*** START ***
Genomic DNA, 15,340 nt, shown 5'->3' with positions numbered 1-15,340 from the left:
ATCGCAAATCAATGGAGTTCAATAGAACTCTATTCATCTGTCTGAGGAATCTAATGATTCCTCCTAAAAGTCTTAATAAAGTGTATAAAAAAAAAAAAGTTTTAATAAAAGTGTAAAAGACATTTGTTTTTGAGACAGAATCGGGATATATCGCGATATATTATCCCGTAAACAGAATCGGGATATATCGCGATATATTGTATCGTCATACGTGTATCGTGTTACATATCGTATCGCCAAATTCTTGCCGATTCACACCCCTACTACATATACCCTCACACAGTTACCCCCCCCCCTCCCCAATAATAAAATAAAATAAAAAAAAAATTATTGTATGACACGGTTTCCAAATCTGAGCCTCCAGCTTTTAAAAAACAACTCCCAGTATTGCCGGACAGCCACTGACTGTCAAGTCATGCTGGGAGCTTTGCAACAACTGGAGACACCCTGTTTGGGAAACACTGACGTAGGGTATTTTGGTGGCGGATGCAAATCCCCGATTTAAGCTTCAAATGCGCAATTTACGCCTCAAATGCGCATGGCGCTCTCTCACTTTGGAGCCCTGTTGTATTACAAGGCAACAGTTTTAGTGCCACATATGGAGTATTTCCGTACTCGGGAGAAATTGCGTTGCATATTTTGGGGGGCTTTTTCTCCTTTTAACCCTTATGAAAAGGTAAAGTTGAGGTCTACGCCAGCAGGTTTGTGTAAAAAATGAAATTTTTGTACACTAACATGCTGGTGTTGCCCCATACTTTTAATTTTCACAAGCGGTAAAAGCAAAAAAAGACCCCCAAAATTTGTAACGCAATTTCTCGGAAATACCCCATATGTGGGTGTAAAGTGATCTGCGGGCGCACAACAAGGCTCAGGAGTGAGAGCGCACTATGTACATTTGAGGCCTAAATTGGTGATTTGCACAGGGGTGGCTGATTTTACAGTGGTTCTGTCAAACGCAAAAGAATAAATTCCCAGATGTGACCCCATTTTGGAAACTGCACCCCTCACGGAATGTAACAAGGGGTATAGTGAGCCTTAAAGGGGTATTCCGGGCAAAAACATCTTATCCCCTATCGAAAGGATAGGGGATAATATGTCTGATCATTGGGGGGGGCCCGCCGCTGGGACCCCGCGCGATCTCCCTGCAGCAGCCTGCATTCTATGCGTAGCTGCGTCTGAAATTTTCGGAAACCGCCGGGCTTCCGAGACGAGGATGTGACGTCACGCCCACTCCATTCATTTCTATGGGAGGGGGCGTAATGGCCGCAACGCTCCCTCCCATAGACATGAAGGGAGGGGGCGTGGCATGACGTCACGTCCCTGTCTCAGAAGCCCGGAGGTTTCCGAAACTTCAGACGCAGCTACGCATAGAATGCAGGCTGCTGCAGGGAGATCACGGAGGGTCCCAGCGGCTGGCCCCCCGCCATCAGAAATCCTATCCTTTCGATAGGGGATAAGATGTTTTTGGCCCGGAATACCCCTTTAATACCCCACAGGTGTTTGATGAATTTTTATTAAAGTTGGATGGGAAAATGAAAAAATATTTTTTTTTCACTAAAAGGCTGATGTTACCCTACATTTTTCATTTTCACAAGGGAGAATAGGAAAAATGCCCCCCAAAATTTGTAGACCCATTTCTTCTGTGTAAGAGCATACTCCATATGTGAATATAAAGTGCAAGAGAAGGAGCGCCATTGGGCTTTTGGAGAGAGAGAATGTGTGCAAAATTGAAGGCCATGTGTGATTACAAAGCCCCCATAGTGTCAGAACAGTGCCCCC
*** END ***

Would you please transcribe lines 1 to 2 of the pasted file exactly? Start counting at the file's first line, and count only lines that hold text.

Genomic DNA, 15,340 nt, shown 5'->3' with positions numbered 1-15,340 from the left:
ATCGCAAATCAATGGAGTTCAATAGAACTCTATTCATCTGTCTGAGGAATCTAATGATTCCTCCTAAAAGTCTTAATAAAGTGTATAAAAAAAAAAAAGTTTTAATAAAAGTGTAAAAGACATTTGTTTTTGAGACAGAATCGGGATATATCGCGATATATTATCCCGTAAACAGAATCGGGATATATCGCGATATATTGTATCGTCATACGTGTATCGTGTTACATATCGTATCGCCAAATTCTTGCCGATTCACACCCCTACTACATATACCCTCACACAGTTACCCCCCCCCCTCCCCAATAATAAAATAAAATAAAAAAAAAATTATTGTATGACACGGTTTCCAAATCTGAGCCTCCAGCTTTTAAAAAACAACTCCCAGTATTGCCGGACAGCCACTGACTGTCAAGTCATGCTGGGAGCTTTGCAACAACTGGAGACACCCTGTTTGGGAAACACTGACGTAGGGTATTTTGGTGGCGGATGCAAATCCCCGATTTAAGCTTCAAATGCGCAATTTACGCCTCAAATGCGCATGGCGCTCTCTCACTTTGGAGCCCTGTTGTATTACAAGGCAACAGTTTTAGTGCCACATATGGAGTATTTCCGTACTCGGGAGAAATTGCGTTGCATATTTTGGGGGGCTTTTTCTCCTTTTAACCCTTATGAAAAGGTAAAGTTGAGGTCTACGCCAGCAGGTTTGTGTAAAAAATGAAATTTTTGTACACTAACATGCTGGTGTTGCCCCATACTTTTAATTTTCACAAGCGGTAAAAGCAAAAAAAGACCCCCAAAATTTGTAACGCAATTTCTCGGAAATACCCCATATGTGGGTGTAAAGTGATCTGCGGGCGCACAACAAGGCTCAGGAGTGAGAGCGCACTATGTACATTTGAGGCCTAAATTGGTGATTTGCACAGGGGTGGCTGATTTTACAGTGGTTCTGTCAAACGCAAAAGAATAAATTCCCAGATGTGACCCCATTTTGGAAACTGCACCCCTCACGGAATGTAACAAGGGGTATAGTGAGCCTTAAAGGGGTATTCCGGGCAAAAACATCTTATCCCCTATCGAAAGGATAGGGGATAATATGTCTGATCATTGGGGGGGGCCCGCCGCTGGGACCCCGCGCGATCTCCCTGCAGCAGCCTGCATTCTATGCGTAGCTGCGTCTGAAATTTTCGGAAACCGCCGGGCTTCCGAGACGAGGATGTGACGTCACGCCCACTCCATTCATTTCTATGGGAGGGGGCGTAATGGCCGCAACGCTCCCTCCCATAGACATGAAGGGAGGGGGCGTGGCATGACGTCACGTCCCTGTCTCAGAAGCCCGGAGGTTTCCGAAACTTCAGACGCAGCTACGCATAGAATGCAGGCTGCTGCAGGGAGATCACGGAGGGTCCCAGCGGCTGGCCCCCCGCCATCAGAAATCCTATCCTTTCGATAGGGGATAAGATGTTTTTGGCCCGGAATACCCCTTTAATACCCCACAGGTGTTTGATGAATTTTTATTAAAGTTGGATGGGAAAATGAAAAAATATTTTTTTTTCACTAAAAGGCTGATGTTACCCTACATTTTTCATTTTCACAAGGGAGAATAGGAAAAATGCCCCCCAAAATTTGTAGACCCATTTCTTCTGTGTAAGAGCATACTCCATATGTGAATATAAAGTGCAAGAGAAGGAGCGCCATTGGGCTTTTGGAGAGAGAGAATGTGTGCAAAATTGAAGGCCATGTGTGATTACAAAGCCCCCATAGTGTCAGAACAGTGCCCCC